Images of Faith and Discipleship in C. S. Lewis’ The Chronicles of Narnia (6)

Prince Caspian: Luxury

          In PC luxury is the deadly sin Lewis draws a bead on.  Luxuria is often taken to mean “lust” in the sense of inordinate sexual desire.  But Lewis, in his The Allegory of Love, comments on a poem by Prudentius that his "seven champions do not exactly correspond with the familiar list of the seven deadly sins in later writers. Luxuria, . . . is, in fact, something very like "luxury" in the modern meaning of the word-the sin of the profiteer" (70).  “Luxury,” as the inordinate desire for more in general fits a children’s story much better than a sexually oriented use of “lust.”

          Dr. Don King expounds on this luxuria (luxury):

“In the tale Prince Caspian's uncle, King Miraz, is clearly guilty of profiteering in his desire to gain power, wealth, and position. After Caspian's father had died, Miraz initially ruled as "Lord Protector" for his young nephew. However, after the lords who had been loyal to Caspian's father died, Miraz allowed himself to be proclaimed King by planted flatterers. Dr. Cornelius, Caspian's tutor, neatly describes this lusty grab for power:

‘And then, one by one, all the great lords who had known your father, died or disappeared. Not by accident, either. Miraz weeded them out. Belisar and Uvilas were shot with arrows on a hunting party: by chance, it was pretended. All the great houses of the Passarids he sent to fight giants on the Northern frontier till one by one they fell. Arlian and Eriman and a dozen more he executed for treason on a false charge. The two brothers of Beaversdam he shut up as madmen. And finally he persuaded the seven noble lords, who alone among all the Telmarines did not fear the sea, to sail away and look for new lands beyond the Eastern Ocean, and, as he intended, they never came back.’

“Later the truth of Miraz' lust for power becomes crystallized for Caspian as he learns that Miraz had in fact murdered Caspian's father; furthermore, Caspian learns that to establish himself permanently as the rightful ruler and guarantee his line, Miraz plans to kill him on the night the queen gives birth to a son.

I think Lewis intends to demonstrate through Miraz the effect of luxuria, when embodied in its rulers, can have on a society. While Miraz rules, truth is suppressed; talking Narnian creatures are outlawed as well as tales about them. There is little trust between the members of society and even Narnian creature are affected. For instance, at one point a leader of the Black Dwarves is willing to call up the spirit of Jadis to fight Miraz: "'I'll believe in anyone or anything,' said Nikabrik, 'that'll batter these cursed Telmarines barbarians to pieces or drive them out of Narnia. Anyone or anything. Aslan or the White Witch, do you understand?'" Such a disintegration of society is to be expected when government becomes first concerned with consolidating its own power and authority and only later with the welfare of its people.” (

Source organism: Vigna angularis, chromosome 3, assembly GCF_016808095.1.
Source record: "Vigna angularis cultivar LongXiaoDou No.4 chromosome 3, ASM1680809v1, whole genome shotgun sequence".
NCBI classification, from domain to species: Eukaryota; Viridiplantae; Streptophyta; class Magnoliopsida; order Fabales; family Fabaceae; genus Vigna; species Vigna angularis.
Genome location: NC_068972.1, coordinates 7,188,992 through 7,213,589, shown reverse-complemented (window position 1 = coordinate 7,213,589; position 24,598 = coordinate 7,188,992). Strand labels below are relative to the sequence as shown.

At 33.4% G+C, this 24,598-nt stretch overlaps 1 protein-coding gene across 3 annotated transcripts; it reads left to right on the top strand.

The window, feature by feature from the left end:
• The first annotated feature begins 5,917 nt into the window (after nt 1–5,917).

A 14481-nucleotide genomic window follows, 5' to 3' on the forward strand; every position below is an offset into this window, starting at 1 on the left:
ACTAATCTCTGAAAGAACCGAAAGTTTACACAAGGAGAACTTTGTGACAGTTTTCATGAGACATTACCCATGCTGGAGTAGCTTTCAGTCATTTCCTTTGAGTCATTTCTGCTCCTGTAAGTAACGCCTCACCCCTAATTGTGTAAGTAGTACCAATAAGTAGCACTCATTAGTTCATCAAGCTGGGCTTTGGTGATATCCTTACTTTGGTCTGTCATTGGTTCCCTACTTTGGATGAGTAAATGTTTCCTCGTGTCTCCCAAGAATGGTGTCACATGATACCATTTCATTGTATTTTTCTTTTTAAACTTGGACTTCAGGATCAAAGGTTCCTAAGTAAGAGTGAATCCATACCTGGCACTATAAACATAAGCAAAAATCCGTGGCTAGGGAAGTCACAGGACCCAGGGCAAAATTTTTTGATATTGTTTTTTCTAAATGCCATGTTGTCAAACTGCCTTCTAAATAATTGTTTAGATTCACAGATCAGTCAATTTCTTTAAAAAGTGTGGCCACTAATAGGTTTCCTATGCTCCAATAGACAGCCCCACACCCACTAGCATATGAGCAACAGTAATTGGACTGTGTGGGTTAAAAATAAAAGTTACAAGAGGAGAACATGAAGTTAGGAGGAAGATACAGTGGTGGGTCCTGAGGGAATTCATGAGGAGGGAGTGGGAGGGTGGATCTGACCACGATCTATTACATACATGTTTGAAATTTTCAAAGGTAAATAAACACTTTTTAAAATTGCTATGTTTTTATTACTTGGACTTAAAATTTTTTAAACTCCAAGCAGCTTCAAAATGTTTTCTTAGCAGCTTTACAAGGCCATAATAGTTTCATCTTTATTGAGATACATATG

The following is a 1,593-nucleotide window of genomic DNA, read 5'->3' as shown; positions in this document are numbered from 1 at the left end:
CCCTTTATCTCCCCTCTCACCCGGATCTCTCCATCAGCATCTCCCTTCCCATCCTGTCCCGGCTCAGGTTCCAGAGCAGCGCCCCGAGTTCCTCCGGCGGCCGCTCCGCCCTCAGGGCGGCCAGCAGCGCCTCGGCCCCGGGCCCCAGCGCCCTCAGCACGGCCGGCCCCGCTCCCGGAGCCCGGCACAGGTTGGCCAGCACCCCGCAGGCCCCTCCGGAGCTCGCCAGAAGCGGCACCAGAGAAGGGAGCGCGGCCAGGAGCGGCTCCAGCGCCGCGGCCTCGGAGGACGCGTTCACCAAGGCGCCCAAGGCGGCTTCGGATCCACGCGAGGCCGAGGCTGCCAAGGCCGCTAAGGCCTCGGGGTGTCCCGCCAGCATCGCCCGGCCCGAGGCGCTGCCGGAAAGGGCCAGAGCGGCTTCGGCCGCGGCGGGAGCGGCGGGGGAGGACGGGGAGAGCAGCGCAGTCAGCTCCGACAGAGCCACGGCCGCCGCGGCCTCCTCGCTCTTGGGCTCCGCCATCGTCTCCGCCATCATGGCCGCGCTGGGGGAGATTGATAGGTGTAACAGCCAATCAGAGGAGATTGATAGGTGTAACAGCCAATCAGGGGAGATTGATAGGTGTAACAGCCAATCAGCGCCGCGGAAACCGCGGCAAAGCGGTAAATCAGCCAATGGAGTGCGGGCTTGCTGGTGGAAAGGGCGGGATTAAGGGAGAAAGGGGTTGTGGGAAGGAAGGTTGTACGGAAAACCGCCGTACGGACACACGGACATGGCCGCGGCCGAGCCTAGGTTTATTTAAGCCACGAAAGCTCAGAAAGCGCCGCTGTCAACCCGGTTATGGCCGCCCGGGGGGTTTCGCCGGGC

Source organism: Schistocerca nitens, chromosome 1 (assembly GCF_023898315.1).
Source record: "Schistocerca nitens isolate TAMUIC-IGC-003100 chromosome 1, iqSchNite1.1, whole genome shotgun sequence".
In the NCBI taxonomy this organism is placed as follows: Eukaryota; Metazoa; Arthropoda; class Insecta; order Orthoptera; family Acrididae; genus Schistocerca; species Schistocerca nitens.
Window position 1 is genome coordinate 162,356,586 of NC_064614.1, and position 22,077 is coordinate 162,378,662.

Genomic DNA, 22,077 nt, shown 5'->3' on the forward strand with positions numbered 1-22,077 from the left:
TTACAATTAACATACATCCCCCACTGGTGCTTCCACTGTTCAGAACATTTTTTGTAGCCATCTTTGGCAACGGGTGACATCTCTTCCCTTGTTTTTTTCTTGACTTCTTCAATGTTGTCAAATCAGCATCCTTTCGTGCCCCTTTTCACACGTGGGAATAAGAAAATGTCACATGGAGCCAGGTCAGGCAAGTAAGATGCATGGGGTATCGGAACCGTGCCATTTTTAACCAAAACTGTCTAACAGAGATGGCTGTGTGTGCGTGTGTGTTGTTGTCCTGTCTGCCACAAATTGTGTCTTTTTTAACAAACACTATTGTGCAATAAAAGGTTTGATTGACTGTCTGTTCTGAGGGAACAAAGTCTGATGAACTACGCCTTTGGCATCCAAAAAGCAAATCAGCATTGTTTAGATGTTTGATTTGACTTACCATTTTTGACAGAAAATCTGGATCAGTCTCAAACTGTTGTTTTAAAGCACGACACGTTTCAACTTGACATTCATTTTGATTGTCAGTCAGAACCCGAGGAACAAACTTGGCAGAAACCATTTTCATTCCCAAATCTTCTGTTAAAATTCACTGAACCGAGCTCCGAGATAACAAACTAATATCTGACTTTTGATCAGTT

One other effect of luxury Lewis notes in this story is it breeds pragmatism.  The two characters Lewis describes as “practical” are Miraz and the oldest of the Pevensie children, Susan.  Both are driven by what they want and will do what it takes to get it.  Nikabrik, the black dwarf Dr. King mentions above, is also driven by pragmatism.  He will take help in the battle from any source he can get it:  Aslan (the Christ figure) and the White Witch (his evil antagonist in the first story).  Wherever and whoever can offer the most power and aid he will accept and use.

This desire for more is a corrosive force wherever it gets a foothold.  It is not abundance itself that is the problem, as we will see later in this series.  The problem is being driven by the desire to get it rather than receiving it as a gift.


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